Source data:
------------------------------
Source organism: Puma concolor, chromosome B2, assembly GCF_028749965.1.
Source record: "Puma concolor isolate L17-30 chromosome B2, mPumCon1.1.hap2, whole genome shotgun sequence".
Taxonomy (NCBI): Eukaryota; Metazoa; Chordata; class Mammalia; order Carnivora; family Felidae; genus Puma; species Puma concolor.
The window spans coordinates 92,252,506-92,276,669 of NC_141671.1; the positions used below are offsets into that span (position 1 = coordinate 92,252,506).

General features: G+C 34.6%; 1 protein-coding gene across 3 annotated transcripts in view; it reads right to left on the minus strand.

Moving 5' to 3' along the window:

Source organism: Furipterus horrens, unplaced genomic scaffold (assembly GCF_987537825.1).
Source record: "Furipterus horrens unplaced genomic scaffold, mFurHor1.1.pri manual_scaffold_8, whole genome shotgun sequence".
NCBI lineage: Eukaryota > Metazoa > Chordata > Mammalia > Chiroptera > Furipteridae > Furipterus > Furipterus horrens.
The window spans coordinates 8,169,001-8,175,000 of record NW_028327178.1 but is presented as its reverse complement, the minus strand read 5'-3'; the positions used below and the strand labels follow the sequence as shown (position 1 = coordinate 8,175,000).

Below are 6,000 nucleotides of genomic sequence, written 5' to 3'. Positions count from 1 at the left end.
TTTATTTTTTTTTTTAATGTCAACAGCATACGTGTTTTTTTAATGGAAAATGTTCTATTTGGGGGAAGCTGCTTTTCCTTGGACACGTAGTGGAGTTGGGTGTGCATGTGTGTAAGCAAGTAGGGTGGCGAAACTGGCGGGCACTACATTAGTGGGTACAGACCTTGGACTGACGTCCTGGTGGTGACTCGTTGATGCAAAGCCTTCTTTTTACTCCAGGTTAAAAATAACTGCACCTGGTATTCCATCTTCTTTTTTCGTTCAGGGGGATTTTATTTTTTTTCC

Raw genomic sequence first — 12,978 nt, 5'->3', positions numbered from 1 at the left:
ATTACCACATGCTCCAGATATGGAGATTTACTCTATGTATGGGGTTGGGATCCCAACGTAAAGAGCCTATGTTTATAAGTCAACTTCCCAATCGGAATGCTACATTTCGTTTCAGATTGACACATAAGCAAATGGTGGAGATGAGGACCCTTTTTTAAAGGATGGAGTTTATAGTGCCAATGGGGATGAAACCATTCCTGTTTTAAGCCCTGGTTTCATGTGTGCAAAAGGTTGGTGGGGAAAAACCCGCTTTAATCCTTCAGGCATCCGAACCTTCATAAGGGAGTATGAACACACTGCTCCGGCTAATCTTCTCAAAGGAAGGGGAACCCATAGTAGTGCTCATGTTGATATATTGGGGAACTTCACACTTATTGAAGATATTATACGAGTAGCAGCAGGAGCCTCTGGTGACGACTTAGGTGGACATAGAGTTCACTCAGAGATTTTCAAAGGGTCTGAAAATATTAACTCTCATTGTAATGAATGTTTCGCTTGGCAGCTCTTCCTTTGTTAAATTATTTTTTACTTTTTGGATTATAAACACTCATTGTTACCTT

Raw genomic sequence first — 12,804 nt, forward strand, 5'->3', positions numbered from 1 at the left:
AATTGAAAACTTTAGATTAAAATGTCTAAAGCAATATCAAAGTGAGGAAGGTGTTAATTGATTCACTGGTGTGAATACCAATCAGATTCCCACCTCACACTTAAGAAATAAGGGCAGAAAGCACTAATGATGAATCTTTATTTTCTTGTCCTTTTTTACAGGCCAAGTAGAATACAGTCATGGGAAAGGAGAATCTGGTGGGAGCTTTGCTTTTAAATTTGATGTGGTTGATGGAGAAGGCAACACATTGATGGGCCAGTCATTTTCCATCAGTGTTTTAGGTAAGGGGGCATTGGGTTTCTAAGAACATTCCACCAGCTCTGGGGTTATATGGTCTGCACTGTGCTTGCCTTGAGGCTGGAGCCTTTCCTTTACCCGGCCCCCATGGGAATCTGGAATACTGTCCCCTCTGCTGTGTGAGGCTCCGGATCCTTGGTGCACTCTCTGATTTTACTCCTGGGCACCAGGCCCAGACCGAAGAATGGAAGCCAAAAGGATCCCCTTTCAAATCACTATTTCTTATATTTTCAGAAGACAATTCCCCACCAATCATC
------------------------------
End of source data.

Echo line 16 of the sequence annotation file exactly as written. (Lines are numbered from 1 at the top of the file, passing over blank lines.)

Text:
AATTGAAAACTTTAGATTAAAATGTCTAAAGCAATATCAAAGTGAGGAAGGTGTTAATTGATTCACTGGTGTGAATACCAATCAGATTCCCACCTCACACTTAAGAAATAAGGGCAGAAAGCACTAATGATGAATCTTTATTTTCTTGTCCTTTTTTACAGGCCAAGTAGAATACAGTCATGGGAAAGGAGAATCTGGTGGGAGCTTTGCTTTTAAATTTGATGTGGTTGATGGAGAAGGCAACACATTGATGGGCCAGTCATTTTCCATCAGTGTTTTAGGTAAGGGGGCATTGGGTTTCTAAGAACATTCCACCAGCTCTGGGGTTATATGGTCTGCACTGTGCTTGCCTTGAGGCTGGAGCCTTTCCTTTACCCGGCCCCCATGGGAATCTGGAATACTGTCCCCTCTGCTGTGTGAGGCTCCGGATCCTTGGTGCACTCTCTGATTTTACTCCTGGGCACCAGGCCCAGACCGAAGAATGGAAGCCAAAAGGATCCCCTTTCAAATCACTATTTCTTATATTTTCAGAAGACAATTCCCCACCAATCATC